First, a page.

The Colorado shooting was on my mind all day, this strange limbo of wanting to talk about it and not wanting to hear any of the details, so the few things I knew kept rolling around in my head, growing like a tumbleweed as I picked up random bits of passing conversation throughout the day. I wanted to write about it, mostly just to get it out of my head, but I had nothing to say. I mean, truly, there is nothing intelligible we can say in the face of an act like this. The only response to this kind of grief is low moans, wordless sounds.
I was at the Wolvog’s camp when my best friend emailed me about a murder — completely unrelated — that occurred in our town seventeen years ago. The Colorado shooting fell adjacent to the anniversary of the murder, which took the lives of two of our friends. I still remember exactly where I was when I found out about it. It was the summer between my junior and senior year of college, and my boyfriend and I had gone out to coffee with another couple. We all ended up back at my parent’s house with the intention of going downstairs into the basement to watch a movie. But my mother stopped my boyfriend and me in the hallway between the living room and kitchen, sending our friends downstairs, and she told me about the murder, which had taken place while I was drinking an iced mocha. And I remember thinking what a bizarre world this was where I was drinking an iced mocha and this old friend was dead.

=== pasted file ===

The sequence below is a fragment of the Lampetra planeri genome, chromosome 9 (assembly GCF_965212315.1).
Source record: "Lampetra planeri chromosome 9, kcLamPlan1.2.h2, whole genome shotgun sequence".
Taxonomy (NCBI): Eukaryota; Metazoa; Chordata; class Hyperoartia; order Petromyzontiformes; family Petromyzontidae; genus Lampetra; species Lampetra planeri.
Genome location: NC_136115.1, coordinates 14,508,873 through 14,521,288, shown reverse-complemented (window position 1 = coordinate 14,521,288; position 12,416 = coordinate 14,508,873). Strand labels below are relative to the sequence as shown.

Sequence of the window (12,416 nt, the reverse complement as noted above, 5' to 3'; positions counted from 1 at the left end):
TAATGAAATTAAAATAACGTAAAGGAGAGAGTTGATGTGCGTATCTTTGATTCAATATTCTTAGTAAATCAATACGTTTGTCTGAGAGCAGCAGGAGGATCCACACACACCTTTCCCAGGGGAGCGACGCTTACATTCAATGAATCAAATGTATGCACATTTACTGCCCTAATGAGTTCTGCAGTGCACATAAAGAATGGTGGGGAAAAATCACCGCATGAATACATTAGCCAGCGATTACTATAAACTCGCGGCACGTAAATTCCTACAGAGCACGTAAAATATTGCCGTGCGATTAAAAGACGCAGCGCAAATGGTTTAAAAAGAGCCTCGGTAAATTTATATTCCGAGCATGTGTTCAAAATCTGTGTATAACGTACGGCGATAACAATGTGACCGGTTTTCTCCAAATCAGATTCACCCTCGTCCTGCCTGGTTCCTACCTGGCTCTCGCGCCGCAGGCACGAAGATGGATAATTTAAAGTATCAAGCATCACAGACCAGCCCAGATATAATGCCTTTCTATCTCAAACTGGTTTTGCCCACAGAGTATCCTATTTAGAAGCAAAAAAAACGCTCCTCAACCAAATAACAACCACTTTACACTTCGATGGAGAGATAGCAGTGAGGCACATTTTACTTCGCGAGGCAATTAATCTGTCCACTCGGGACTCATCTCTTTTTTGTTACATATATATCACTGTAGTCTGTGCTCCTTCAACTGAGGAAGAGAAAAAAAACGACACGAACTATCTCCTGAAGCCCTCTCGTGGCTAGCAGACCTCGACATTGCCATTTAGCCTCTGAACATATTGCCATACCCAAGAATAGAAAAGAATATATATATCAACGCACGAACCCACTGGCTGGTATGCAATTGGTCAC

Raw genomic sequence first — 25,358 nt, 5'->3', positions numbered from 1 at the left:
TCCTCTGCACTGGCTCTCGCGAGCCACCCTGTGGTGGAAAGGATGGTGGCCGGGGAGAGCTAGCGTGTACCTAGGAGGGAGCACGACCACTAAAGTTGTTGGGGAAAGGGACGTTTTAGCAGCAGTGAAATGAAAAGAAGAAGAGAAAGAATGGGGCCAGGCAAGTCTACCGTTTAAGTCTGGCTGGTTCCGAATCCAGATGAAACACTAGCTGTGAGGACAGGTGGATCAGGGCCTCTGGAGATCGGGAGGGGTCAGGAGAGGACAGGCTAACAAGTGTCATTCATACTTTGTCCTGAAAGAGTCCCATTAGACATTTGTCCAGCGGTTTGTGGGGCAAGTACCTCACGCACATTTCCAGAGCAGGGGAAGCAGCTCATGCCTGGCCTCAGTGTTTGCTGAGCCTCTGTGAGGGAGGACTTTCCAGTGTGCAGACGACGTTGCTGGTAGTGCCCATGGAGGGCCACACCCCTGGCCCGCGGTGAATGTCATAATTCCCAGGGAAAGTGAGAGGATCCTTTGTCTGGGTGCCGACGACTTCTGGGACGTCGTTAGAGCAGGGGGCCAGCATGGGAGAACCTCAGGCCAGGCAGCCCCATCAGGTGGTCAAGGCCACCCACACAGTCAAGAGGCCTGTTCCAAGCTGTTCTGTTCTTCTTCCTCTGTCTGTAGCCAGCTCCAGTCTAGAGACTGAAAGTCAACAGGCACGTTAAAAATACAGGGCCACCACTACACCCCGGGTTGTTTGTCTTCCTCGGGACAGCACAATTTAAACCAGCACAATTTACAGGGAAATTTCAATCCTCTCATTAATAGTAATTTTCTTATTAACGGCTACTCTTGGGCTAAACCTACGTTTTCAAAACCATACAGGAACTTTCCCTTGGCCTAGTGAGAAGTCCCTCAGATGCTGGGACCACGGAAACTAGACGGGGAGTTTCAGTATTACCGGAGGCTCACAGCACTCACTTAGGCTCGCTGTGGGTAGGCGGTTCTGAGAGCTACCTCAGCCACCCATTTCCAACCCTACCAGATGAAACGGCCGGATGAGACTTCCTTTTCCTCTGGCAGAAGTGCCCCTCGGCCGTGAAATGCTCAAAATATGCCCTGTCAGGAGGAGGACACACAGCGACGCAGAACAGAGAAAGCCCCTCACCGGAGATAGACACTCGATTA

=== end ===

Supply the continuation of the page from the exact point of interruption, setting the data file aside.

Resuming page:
I still don’t know what to say. I didn’t know what to say then, and I certainly don’t know what you say about murder now. It feels like as I age, I have fewer and fewer words at my disposal, as if we’re born with millions of words which feel like they fit a multitude of situations, and as we age, handfuls get weeded out as our mind tells us that this doesn’t fit and that doesn’t fit. Until we’re left with silence as a response to this level of violence.
Perhaps that is the only thing I can think to do: a moment of silence.